Design of shRNA targeting Sirt1 for AAV packaging and hippocampal Sirt1 knockdown by stereotactic injection. A Validation of knockdown efficiency of Sirt1-shRNAs in GL261 cells by RT-qPCR. Abbreviations: GL261-WT (wide type GL261 cells), GL261-shSirt1A (GL261 cells infected by the first shRNA sequence targeting Sirt1), GL261-shSirt1B (GL261 cells infected by the second shRNA sequence targeting Sirt1). n = 3. ***p < 0.001 represents comparison between the GL261-WT and GL261-shSirt1A. #p < 0.05 represents comparison between the GL261-WT and GL261-shSirt1B. B Western blotting of Sirt1 levels after Sirt1 knockdown in G1261 cells. (C) Quantitative density values in B. D Illustration of plasmid construction for AAV packaging. Abbreviations: inverted terminal repeats (ITR), cytomegalovirus promoter (CMV), Sirt1 shRNA (shSirt1), and enhanced green fluorescent protein (EGFP) reporter gene. E Work flow of in vivo experiments performed on the control group, the sham group and the shSirt1 group. Abbreviations: Open Field test (OFT), Morris Water Maze (MWM), magnetic resonance imaging (MRI), and western blotting (WB). F Graphical illustration of stereotactic injection of AAV into bilateral CA1 regions of hippocampus. G Representative fluorescence image of frozen brain section
Volume analysis of hippocampus and its subregions based on 3T MR brain structural imaging. A Illustrative schemes for hippocampal segmentation based on Turone Mouse Brain Atlas and Template (TMBTA). B–G Statistical analysis of (B) total intracranial volume (TIV), (C) the volume of hippocampal formation region, (D) total hippocampal volume, and the volumes of hippocampal subregions including (E) dentate gyrus region, (F) CA1 region, (G) CA2 region, and (H) CA3 region. n = 9. *p < 0.05, and **p < 0.01 represent comparison between the control group and the shSirt1 group
Hippocampal Sirt1 knockdown caused cognitive impairment in middle-aged mice. A Percentage of time spent by mice in the center zone during the OFT. B Representative autonomous trajectory maps of mice in OFT. Green color indicates the defined center zone and the rest is defined peripheral zone. C The swimming speed of mice in MWM with visual platform before the learning phase. D Representative swimming paths of mice in the probe phase. E Escape latency of mice during the learning phase. F Time spent in target zone and (G) the number of platform crossings of mice in the probe phase. n = 12. *p < 0.05 and **p < 0.01 represent comparison between the control group and the shSirt1 group. #p < 0.05 represents comparison between the sham group and the shSirt1 group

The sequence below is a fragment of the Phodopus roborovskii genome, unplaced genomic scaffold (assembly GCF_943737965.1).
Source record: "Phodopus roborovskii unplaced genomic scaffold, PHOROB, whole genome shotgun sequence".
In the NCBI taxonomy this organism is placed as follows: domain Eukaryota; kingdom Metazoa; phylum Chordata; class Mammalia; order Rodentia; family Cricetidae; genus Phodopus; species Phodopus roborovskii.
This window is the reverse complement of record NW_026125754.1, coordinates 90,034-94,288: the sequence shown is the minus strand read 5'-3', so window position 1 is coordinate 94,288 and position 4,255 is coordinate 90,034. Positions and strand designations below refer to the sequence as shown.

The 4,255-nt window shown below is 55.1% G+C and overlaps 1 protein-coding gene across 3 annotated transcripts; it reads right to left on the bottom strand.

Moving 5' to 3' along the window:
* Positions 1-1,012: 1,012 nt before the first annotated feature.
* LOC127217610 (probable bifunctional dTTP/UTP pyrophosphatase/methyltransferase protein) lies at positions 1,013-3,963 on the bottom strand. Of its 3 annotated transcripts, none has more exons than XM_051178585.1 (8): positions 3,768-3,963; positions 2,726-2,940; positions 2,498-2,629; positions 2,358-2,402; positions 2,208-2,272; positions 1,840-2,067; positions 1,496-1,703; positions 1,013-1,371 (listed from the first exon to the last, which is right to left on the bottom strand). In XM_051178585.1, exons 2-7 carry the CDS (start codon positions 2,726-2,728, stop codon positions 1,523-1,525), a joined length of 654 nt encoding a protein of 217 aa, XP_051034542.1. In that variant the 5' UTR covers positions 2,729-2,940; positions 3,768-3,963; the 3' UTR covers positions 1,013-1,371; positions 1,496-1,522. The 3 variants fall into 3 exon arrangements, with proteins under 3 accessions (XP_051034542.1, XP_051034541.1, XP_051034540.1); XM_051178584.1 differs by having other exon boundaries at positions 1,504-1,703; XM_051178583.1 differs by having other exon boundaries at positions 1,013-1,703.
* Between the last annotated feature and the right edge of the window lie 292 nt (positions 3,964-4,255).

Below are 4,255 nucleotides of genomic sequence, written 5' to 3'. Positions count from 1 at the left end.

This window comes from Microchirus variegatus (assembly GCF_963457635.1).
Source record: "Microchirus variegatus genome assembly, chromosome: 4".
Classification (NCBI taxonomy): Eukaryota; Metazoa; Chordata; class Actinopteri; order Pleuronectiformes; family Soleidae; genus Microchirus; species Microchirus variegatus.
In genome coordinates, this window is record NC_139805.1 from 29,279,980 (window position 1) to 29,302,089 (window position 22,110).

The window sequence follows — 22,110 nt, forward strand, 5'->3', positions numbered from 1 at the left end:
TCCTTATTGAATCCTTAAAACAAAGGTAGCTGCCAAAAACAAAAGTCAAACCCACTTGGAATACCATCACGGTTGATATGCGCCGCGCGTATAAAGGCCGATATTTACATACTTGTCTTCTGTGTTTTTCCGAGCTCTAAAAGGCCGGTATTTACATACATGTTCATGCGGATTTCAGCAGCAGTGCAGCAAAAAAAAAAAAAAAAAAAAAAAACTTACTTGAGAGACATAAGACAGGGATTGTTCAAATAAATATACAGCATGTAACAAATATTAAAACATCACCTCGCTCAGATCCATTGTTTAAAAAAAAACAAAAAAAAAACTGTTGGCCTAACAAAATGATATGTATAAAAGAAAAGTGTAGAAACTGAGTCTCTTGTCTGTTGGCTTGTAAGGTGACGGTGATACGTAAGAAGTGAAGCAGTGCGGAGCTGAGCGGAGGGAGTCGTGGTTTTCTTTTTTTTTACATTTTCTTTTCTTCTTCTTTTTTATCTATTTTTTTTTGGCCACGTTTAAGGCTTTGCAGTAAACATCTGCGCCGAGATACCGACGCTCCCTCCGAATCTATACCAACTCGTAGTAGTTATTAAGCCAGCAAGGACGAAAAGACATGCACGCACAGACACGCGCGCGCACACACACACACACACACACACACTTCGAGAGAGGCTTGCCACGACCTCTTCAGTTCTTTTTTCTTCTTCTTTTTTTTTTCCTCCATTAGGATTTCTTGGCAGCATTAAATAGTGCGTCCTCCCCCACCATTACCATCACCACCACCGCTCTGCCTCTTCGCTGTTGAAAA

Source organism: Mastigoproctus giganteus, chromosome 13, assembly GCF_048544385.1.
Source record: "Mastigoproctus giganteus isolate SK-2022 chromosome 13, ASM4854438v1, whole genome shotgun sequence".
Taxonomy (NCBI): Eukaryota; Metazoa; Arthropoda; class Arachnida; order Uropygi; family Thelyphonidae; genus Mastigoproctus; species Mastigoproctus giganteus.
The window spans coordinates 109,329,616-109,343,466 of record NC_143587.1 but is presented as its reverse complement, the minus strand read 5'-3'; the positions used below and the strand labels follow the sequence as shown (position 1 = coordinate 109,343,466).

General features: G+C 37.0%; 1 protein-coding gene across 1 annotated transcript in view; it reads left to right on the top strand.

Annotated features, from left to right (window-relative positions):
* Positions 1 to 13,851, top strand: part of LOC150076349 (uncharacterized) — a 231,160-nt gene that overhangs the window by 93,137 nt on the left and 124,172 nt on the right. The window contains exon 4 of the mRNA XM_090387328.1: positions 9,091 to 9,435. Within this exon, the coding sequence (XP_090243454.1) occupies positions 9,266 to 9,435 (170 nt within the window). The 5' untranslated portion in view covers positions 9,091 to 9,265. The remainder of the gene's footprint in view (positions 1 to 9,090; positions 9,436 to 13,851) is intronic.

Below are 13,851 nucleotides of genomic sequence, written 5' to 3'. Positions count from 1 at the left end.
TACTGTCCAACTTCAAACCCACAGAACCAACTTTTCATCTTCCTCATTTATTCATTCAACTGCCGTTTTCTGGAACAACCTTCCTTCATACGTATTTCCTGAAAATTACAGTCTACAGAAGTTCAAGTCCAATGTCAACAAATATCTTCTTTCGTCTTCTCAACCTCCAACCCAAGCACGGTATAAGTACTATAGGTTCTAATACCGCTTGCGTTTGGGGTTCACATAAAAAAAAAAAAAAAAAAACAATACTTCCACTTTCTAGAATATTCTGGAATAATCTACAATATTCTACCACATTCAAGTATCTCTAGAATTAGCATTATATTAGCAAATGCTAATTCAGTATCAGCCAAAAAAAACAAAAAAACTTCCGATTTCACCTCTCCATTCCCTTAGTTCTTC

Western blotting analysis of related protein levels after hippocampal Sirt1 knockdown. A Representative immunoblots. B–I Quantitative density values in A: (B)Sirt1, (C) T-tau, (D) P-tau at Ser396, (E) P-tau/T-tau, (F) PSD95, (G) Synaptophysin, (H) Synapsin1, (I) NMDAR2B. n = 3. *p < 0.05, and **p < 0.01 represent comparisons between the control group and the shSirt1 group. #p < 0.05, and ##p < 0.01 represent comparisons between the sham group and the shSirt1 group
Background Sirtuin 1 ( Sirt1 ) is a recognized longevity gene and has been shown to be associated with aging and its related diseases. Hippocampal volume is considered to be the most sensitive brain imaging phenotype for cognition, but the effect of Sirt1 on hippocampal morphology during aging has not been reported. Results Herein, we investigated the effect of conditional Sirt1 knockdown on hippocampal volume in middle-aged mice, as well as its cognitive function and the underlying molecular mechanisms. Brain structural magnetic resonance imaging (MRI) showed that adeno-associated virus (AAV) mediated hippocampal Sirt1 knockdown caused hippocampal atrophy in 8-month-old mice. Open field test (OFT) and Morris Water Maze (MWM) test revealed that hippocampal Sirt1 knockdown significantly weakened spatial learning and memory of mice without effect on anxiety and exploratory behavior. Western blotting analysis showed that P-tau levels at serine 396 epitope were significantly increased with slightly decreased T-tau levels, while PSD95 and NMDAR2B levels were obviously reduced, indicating that hippocampal Sirt1 knockdown could activate tau hyperphosphorylation and synaptic damage. Conclusions This work revealed that Sirt1 is an important protective gene against hippocampal atrophy and its induced cognitive impairment during aging, providing potential therapeutic targets for the prevention and intervention of aging-related neuropsychic diseases.